A team of researchers led by the Institute of Marine Sciences (ICM-CSIC) from Barcelona revealed the genome more than 500 marine microorganisms, of which over 80% belong to hitherto unknown species.

The details of the discovery, which show how limited our knowledge of these organisms is in one of the most remote areas on the planet, the Arctic Ocean, are collected in an article published this week in the magazine Nature Microbiology.

Knowledge of these organisms is critical to understanding and predicting their responses to environmental changes, which can have a significant impact on climate dynamics. This has implications not only for the polar zones, but also for other latitudes, as marine microorganisms are the main drivers of global biogeochemical cycles.

Marine microorganisms are the main drivers of global biogeochemical cycles

It is an especially relevant fact in the current context of global change, since the polar regions are very sensitive to climatic variations. For example, in the Arctic, the accelerated melting of glaciers, a permafrost -The permanently frozen ground layer- and changes in the extent of the thickness of the sea ​​ice they cause environmental changes with a strong impact on ecosystems and local societies.

“To improve knowledge about the impacts of climate change on the arctic ecosystem, it is necessary to know the main microbial actors, their dynamics, their activity patterns and their metabolic potential”, explains the ICM-CSIC researcher and main author of the study. Silvia G. Acinas, which highlights that so far no one has assessed in such detail the microbial diversity of the Arctic Ocean regions.

Melting glaciers, permafrost and sea ice cause environmental changes with a strong impact on ecosystems and local societies

To carry out the work, the team of researchers analyzed seawater samples collected during the expedition. tara Polar Circle of the Oceans, the last sample of the shipment oceans of tara (2009-2013), who traveled through various regions of the Arctic Ocean through different marine protected areas for seven months.

Marta Royo Llonch, also a researcher at ICM-CSIC and first author of the study, points out that “the possibility of rebuilding microbial genomes from DNA microbial communities thanks to tools for bioinformatics and improved sequencing, along with the existence of standardized protocols for sampling plankton, allowed us to obtain the most complete dataset of uncultured prokaryotic genomes to date. We call it the Arctic Catalog of MAGs (Metagenome Assembled Genomes).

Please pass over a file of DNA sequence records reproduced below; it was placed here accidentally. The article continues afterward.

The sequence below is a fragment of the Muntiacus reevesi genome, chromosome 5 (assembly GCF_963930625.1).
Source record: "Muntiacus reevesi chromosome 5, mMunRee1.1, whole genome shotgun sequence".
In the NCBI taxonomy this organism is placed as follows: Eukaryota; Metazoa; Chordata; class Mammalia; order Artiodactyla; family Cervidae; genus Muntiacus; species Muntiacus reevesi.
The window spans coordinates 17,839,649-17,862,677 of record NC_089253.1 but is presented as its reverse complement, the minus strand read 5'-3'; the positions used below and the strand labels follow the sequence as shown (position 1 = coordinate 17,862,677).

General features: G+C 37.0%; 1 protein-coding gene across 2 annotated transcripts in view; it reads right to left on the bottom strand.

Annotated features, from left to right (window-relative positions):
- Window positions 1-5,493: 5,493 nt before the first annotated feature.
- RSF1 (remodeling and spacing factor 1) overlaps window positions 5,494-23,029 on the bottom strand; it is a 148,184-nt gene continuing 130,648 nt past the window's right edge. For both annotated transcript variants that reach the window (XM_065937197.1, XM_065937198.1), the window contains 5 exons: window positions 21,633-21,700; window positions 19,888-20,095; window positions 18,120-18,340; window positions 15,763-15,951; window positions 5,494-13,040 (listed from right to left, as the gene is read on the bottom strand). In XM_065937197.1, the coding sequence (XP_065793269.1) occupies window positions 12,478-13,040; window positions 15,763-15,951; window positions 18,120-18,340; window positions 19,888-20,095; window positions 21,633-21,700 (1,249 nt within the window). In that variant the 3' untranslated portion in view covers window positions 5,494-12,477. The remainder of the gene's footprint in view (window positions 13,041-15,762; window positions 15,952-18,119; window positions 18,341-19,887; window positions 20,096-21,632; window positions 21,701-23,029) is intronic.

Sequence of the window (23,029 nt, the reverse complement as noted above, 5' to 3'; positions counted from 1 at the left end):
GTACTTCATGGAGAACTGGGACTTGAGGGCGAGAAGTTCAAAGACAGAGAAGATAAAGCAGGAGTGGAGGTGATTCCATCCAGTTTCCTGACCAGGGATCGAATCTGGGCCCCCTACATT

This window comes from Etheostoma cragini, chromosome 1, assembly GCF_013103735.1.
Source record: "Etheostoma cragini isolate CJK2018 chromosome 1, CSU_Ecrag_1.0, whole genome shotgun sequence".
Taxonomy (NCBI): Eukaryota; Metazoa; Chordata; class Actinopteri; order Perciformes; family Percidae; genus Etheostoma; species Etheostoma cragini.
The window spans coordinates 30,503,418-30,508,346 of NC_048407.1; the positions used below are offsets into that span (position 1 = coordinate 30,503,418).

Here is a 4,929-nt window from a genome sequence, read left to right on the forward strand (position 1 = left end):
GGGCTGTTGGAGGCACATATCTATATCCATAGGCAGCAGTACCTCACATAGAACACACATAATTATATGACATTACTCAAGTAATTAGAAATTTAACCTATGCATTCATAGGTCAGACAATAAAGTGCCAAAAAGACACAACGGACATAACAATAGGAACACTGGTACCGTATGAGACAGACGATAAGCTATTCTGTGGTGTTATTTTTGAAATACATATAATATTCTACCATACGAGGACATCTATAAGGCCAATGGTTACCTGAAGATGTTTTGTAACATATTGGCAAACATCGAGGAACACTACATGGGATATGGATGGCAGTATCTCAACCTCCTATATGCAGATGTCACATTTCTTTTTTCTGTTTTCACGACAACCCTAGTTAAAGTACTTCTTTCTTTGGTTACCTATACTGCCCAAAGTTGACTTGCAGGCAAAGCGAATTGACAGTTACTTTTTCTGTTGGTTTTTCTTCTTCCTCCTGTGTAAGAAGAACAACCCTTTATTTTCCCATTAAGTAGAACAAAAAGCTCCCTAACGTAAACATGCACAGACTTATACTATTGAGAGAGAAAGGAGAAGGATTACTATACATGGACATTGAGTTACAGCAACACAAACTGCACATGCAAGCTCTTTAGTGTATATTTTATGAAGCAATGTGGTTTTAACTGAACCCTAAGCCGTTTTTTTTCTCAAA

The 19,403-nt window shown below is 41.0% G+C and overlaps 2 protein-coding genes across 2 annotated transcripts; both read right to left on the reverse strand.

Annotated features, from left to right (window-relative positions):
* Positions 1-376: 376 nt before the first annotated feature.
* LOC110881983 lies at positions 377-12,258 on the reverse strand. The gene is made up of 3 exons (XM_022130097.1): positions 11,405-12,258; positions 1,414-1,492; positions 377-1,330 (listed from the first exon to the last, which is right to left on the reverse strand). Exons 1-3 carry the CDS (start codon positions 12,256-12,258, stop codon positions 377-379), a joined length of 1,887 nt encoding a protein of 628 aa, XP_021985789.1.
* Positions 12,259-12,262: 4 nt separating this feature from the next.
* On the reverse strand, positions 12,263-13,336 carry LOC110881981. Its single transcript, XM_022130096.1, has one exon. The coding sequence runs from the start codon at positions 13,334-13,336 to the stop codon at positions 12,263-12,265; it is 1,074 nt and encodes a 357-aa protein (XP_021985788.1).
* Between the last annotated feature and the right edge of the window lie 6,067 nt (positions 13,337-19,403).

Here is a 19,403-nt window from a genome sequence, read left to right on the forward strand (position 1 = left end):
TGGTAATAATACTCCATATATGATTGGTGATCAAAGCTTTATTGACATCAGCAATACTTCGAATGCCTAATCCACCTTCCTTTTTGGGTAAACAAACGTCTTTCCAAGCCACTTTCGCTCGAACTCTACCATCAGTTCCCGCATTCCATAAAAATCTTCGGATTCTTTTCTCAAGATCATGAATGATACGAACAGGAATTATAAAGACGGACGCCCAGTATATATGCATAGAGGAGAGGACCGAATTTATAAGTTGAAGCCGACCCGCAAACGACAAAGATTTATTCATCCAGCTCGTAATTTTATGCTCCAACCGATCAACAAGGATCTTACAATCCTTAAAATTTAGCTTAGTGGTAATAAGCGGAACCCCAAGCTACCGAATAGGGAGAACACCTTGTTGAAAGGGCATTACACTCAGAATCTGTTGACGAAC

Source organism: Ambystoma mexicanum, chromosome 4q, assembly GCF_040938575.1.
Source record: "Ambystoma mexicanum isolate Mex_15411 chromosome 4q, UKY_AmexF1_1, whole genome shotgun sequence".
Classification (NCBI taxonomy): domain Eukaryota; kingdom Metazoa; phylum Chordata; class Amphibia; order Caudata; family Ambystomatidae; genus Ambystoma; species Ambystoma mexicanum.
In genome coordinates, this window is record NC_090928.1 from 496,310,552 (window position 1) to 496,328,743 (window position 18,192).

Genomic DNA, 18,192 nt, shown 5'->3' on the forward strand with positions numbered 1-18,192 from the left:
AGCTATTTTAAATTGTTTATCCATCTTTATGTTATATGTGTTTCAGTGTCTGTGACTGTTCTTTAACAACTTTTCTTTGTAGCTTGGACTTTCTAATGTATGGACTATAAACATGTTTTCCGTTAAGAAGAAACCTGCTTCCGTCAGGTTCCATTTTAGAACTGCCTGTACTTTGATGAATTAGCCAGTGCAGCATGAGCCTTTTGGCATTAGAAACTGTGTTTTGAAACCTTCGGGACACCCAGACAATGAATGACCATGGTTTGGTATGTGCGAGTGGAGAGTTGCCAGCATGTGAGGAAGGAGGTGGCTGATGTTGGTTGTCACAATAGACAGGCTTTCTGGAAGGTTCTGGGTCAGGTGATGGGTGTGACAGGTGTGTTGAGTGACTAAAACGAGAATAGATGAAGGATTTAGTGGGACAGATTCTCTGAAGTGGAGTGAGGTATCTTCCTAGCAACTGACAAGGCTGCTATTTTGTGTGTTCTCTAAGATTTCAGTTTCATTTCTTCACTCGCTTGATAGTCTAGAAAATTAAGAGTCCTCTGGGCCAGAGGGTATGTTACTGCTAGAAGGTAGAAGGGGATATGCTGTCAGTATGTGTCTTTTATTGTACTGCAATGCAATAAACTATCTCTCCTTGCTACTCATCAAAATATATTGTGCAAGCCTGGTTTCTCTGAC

Unique and versatile microorganisms

Another highlight of the research is that it suggests that there are many species that are unique to the polar zones and have a restricted habitat distribution in the Arctic ocean, especially in deeper waters.

“We have identified the main genomes of bacteria and archaea unique to the polar oceans and specifically the Arctic, which are the most active in terms of genetic expression and, therefore, they must play an important role in the biogeochemical cycles of this ecosystem. For this reason, these microorganisms should serve as a reference base for future monitoring of the state of the Arctic Ocean”, Pablo Sanchez, another of the authors of the work.

These microorganisms have great metabolic versatility, which gives them greater resilience and allows a better adaptation to environmental changes.

Among the hundreds of microorganisms described in this catalog, there are those with great metabolic versatility and that are mixotrophs. This implies that they use different sources of energy and carbon to function, either as autotrophs –For producing complex organic compounds (carbohydrates, fats and proteins) from the carbon of simple substances–, or heterotrophs –Those who cannot produce their own food, but are nourished by other sources of organic carbon (plant or animal matter) -.

According to the authors, these characteristics can give Arctic species greater resilience, allowing them to respond better to stresses. environmental changes.

“Future studies should focus on monitoring these species, as some of them may be more susceptible to the effects of climate change due to their restricted distribution, which would help to better understand their conservation status. conservation it has the Arctic Ocean”, they conclude.


CSIC Institute of Marine Sciences

Rights: Creative Commons.



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